The Supreme Court’s Monday decision to strike down a North Carolina congressional district map is being hailed as a victory for voting rights advocates — though some caution that the path ahead for Democrats fighting gerrymandering has just become more treacherous.
The court’s decision in Cooper v. Harris found that North Carolina’s legislature had improperly considered race when it drew two congressional districts after the 2010 census. Justice Elena Kagan wrote the majority opinion with three liberal colleagues. Justice Clarence Thomas, the anchor of the court’s conservative wing, joined them.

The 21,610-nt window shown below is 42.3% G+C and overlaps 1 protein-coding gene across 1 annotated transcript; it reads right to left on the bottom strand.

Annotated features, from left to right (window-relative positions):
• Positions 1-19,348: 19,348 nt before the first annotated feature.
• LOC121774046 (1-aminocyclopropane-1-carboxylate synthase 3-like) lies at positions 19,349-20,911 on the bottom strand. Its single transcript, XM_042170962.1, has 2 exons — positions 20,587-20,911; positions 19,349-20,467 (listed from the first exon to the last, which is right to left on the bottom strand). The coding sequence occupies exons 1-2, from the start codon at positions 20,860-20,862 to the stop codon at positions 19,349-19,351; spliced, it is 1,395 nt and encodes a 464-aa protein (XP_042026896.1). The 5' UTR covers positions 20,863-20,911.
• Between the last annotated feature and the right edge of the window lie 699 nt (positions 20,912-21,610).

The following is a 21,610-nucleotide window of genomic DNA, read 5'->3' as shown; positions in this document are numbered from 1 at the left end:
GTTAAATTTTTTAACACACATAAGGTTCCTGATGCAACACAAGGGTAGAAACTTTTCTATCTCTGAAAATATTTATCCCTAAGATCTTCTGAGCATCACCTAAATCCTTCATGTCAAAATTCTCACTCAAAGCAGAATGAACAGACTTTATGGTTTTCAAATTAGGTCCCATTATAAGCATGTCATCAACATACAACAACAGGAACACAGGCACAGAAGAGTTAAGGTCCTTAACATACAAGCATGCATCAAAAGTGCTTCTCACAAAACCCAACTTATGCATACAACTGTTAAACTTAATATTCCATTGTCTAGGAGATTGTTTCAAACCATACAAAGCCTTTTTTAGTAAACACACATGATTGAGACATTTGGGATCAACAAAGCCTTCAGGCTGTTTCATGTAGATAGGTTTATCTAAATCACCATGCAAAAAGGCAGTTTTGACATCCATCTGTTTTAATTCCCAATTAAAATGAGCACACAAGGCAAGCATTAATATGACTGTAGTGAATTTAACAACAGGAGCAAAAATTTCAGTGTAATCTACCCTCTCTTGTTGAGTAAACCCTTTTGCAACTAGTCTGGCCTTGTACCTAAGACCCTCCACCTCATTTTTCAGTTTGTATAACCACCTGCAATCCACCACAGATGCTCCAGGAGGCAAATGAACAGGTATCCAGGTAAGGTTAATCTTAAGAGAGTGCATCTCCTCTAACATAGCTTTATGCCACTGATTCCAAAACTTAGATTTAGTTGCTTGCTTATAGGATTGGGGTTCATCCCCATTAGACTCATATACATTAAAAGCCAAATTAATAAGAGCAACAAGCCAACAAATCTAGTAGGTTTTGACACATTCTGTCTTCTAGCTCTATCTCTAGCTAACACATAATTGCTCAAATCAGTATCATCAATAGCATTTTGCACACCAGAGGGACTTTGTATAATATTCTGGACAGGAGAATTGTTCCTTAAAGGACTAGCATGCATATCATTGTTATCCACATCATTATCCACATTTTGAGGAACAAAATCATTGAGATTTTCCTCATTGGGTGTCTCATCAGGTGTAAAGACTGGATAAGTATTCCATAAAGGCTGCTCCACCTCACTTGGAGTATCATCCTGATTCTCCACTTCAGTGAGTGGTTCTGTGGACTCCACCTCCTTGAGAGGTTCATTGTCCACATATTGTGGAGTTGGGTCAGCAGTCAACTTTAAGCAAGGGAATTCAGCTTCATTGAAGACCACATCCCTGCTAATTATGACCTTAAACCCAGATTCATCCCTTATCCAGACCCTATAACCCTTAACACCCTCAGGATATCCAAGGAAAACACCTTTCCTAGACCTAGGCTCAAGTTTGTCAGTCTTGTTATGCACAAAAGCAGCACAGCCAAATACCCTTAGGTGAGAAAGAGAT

“The Supreme Court has now made it abundantly clear to Republican legislators that their cynical game of using race as an excuse to gerrymander is over, and that the courts are not going to sit by when challenges are brought,” said Marc Elias, the Democratic lawyer who argued the case. “And I plan on bringing those challenges.”
Elias said his phone has been “ringing off the hook” with calls from legislators who believe the decision could open their states to new legal challenges.
“We are looking for other places where Republican legislatures have committed the same legal error,” he said.
But Thomas’s concurring opinion offered a warning to those celebrating the ruling. In his opinion, Thomas said the North Carolina defendants improperly relied on the Voting Rights Act, which he believes does not apply to redistricting at all.
Justices Samuel Alito and Anthony Kennedy and Chief Justice John Roberts dissented. Justice Neil Gorsuch, who joined the Supreme Court after arguments in the North Carolina case, did not participate in the ruling.